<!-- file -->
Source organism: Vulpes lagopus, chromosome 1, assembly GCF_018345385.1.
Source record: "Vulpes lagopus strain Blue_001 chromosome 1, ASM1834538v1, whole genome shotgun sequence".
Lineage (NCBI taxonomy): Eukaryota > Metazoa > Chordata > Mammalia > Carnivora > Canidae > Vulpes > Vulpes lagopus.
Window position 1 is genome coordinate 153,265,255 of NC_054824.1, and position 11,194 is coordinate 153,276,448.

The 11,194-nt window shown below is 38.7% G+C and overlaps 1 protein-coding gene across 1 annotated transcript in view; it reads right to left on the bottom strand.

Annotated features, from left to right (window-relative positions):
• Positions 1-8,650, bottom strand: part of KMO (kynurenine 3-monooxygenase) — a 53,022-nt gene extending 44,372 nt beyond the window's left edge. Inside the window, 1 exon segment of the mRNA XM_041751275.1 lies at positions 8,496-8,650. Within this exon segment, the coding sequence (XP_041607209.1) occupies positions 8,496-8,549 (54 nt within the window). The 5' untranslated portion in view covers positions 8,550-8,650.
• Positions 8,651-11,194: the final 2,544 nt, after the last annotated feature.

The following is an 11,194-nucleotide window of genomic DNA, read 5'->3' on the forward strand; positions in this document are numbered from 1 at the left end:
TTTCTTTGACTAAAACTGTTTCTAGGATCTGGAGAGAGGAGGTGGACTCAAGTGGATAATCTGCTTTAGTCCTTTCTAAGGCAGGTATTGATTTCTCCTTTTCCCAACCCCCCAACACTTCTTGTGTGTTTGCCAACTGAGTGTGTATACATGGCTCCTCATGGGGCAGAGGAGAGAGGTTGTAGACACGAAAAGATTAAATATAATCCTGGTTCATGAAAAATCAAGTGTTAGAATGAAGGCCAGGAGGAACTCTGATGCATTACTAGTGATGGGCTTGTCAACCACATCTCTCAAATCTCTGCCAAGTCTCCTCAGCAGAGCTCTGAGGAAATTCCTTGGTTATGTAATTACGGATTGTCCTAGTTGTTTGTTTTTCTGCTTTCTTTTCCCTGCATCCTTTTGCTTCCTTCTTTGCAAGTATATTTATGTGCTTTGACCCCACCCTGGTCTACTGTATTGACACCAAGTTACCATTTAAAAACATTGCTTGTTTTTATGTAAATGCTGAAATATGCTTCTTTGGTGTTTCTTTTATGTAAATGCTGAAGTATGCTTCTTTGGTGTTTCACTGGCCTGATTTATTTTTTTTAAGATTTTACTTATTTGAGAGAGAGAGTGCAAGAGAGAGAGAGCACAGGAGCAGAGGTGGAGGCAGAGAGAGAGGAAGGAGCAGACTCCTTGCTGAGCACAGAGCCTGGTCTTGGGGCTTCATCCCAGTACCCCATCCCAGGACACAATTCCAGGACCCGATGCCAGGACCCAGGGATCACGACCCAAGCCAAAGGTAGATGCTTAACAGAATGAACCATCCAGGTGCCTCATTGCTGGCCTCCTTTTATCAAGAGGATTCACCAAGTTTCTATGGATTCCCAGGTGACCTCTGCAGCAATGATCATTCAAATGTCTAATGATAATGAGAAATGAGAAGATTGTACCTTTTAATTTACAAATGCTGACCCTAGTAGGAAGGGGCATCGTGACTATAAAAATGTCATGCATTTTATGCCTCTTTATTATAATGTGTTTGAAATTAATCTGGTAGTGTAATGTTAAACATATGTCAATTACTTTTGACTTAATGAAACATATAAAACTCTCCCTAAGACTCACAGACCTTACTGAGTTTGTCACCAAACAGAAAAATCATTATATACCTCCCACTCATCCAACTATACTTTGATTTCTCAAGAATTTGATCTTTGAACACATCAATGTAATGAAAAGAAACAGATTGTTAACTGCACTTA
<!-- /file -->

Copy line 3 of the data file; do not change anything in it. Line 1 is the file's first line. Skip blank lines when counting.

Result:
Lineage (NCBI taxonomy): Eukaryota > Metazoa > Chordata > Mammalia > Carnivora > Canidae > Vulpes > Vulpes lagopus.